Merve Hickok: Artificial intelligence has the power to undermine human rights. Congress must establish safeguards.
Artificial intelligence is all over the news, creating confusion, laughable memes and fear. From Pope Francis wearing a puffer jacket, to a chatbot declaring its love for a New York Times columnist, things are getting messy.
But beyond the noise, many are wondering: When can we talk about AI safeguards and regulation? For Merve Hickok, an intermittent lecturer at the University of Michigan School of Information, the time is now.
“AI systems can undermine every single human right we have globally agreed on,” Hickok says. “Are we amplifying biases, or narrowing them? Are we deepening structural inequities and injustices? Are we taking away presumptions of innocence?”
For years, Hickok has been directing these questions at federal regulators, state governments and global entities. In March, she testified in front of Congress, arguing for stricter regulation.
“The U.S does not have the guardrails in place, the laws that we need, the public education, or the expertise in the government to manage the consequences of these rapid technological changes,” she stated.
Currently the president and research director of the Center for AI and Digital Policy (CAIDP), Hickok and her team focus on three pillars: AI policy education, advisory and advocacy.
The Center’s latest advocacy work is an official complaint to the Federal Trade Commission, asking FTC to halt further commercial deployment of GPT products, open investigation on OpenAI and start a rulemaking process to regulate similar generative systems. CAIDP listed privacy, bias, public safety, children’s safety, cybersecurity, consumer protection, deceptive and unfair trade practices in its 47-page complaint submitted on March 30, 2023.
“We come in as expert advisors on how to develop AI policies and regulations to protect fundamental rights, democratic values and rule of law,” she says. “Without safeguards, public and private actors can deploy AI systems which significantly undermine human rights, such as your rights to expression, rights to association, rights to self-identity and rights to privacy, to name a few.”
CAIDP is currently working with the Council of Europe to draft an international convention on AI, working with policymakers to finalize EU AI Act, and other organizations such as OECD, UNESCO and federal entities to implement major policy frameworks. On the education front, CAIDP is providing semester-long AI policy clinic training to researchers, policymakers and civil society advocates in more than 60 countries.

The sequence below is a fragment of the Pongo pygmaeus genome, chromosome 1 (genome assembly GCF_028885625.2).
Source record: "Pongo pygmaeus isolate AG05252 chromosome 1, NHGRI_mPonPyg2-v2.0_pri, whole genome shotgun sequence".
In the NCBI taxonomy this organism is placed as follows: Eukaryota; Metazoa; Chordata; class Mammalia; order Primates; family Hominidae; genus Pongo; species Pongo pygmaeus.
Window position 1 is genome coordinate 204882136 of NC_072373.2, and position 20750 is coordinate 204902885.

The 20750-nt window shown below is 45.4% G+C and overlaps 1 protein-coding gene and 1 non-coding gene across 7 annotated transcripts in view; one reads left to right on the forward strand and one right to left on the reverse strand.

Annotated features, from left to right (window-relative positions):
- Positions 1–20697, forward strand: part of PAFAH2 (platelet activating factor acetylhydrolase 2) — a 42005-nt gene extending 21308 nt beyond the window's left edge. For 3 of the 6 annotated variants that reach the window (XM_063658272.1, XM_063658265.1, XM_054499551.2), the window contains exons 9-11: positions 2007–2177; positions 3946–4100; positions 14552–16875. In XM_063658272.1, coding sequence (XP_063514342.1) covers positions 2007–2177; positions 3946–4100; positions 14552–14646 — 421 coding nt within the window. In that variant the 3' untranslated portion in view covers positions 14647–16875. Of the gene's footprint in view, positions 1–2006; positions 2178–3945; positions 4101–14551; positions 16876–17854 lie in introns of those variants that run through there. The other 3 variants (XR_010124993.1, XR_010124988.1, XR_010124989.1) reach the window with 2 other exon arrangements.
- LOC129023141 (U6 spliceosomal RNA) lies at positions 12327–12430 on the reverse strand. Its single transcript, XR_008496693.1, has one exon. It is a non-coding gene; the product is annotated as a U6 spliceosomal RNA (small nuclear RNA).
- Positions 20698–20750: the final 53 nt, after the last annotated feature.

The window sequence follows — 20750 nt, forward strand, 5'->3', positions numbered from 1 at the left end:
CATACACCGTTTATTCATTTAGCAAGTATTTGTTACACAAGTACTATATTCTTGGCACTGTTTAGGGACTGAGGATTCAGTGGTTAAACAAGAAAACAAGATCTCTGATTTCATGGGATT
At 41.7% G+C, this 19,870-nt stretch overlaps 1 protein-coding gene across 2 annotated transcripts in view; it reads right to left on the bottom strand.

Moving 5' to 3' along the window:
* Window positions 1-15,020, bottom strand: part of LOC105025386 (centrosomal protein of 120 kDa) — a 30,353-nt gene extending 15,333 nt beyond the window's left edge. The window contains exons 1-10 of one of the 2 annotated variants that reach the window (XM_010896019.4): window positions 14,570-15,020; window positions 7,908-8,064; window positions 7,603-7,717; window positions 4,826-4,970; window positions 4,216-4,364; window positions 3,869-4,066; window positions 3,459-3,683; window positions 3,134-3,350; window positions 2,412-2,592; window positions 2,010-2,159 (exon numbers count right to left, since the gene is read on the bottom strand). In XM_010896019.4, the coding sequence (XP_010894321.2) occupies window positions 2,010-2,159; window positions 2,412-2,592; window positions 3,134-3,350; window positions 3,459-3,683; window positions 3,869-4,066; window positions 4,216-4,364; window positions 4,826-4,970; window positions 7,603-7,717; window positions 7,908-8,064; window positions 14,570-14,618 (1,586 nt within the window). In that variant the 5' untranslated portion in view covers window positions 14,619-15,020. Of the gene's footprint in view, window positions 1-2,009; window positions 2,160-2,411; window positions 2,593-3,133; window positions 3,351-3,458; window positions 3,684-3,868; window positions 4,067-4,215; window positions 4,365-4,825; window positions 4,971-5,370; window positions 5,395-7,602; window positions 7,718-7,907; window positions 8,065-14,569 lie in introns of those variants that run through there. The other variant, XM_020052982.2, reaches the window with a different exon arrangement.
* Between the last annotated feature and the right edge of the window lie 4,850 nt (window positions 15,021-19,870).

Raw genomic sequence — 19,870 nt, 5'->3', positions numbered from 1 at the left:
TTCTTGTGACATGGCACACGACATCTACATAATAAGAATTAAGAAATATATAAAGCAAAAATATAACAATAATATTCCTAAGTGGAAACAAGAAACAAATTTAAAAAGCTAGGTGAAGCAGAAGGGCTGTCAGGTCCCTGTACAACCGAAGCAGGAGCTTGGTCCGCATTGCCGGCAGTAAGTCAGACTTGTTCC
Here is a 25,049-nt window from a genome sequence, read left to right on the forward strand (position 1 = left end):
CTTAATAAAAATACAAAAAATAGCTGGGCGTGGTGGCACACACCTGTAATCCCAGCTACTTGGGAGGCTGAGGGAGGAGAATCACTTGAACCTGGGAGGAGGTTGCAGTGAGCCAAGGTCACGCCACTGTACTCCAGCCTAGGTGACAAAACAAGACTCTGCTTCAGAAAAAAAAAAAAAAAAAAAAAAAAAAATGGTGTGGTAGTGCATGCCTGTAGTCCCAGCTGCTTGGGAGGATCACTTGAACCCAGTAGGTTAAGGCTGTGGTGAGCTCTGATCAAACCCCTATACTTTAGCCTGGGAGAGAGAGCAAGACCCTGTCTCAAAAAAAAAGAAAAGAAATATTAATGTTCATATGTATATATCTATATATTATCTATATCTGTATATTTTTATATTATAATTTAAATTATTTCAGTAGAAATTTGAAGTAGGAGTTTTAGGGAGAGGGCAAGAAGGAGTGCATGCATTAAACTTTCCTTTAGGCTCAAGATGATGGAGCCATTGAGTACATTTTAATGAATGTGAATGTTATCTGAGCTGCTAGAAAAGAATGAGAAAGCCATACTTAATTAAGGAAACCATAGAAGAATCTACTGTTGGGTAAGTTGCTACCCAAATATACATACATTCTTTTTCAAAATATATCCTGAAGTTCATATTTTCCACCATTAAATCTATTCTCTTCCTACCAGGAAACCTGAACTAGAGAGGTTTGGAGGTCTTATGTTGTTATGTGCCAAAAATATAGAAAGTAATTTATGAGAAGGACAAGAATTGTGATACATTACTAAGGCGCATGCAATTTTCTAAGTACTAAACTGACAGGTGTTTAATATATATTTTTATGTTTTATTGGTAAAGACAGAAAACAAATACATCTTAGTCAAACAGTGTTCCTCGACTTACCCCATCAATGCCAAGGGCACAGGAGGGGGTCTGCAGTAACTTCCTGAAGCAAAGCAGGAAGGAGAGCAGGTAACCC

The risks of AI technologies are tangible. These algorithms are increasingly being used to make high-stakes decisions regarding labor and employment, criminal justice, healthcare, housing, access to credit and education.
The goal? Challenging algorithmic decision making and outcomes, preserving human dignity and the right to “not be turned into a data point and quantified.”
“For example, let’s talk about mortgage applications or home valuations,” she posits. “If you are a Black or brown homeowner, your house may be valued less because the data could include the systemic historical injustices of housing or redlining, or you might be rejected credit or end up with higher interest rates because the algorithm deems you not creditworthy.
“Take another example: car insurance. If you are a woman, it might reject you or demand higher premium rates because it associates women with higher risk.”
For everything from college recruitment processes to housing to services for people with disabilities, people are subject to these decisions — knowingly or unknowingly — every day. Still, the technology is moving faster than the regulations, leaving consumers and historically marginalized populations vulnerable.
“We need to ask if this technology is beneficial to society,” she says. “What we do when we talk to policy makers is get them to understand the hype, what these technologies can do, and more importantly, what they cannot do.”
For everyday citizens, Hickok argues it’s critical to reclaim our agency and not fall into the trap of believing “the ship has sailed” on regulation.
“We can make changes,” she says. “These companies need the public's trust. We need to be clear about what kind of future we want and demand it from corporations and policymakers.
“One action we can take is to continue demanding policies from elected representatives. As citizens and consumers, we can submit complaints to the Consumer Financial Protection Bureau, the Federal Trade Commission, Federal Communication Commision, Department of Housing and the Equal Employment Opportunity Commission. They are there to protect your civil rights.”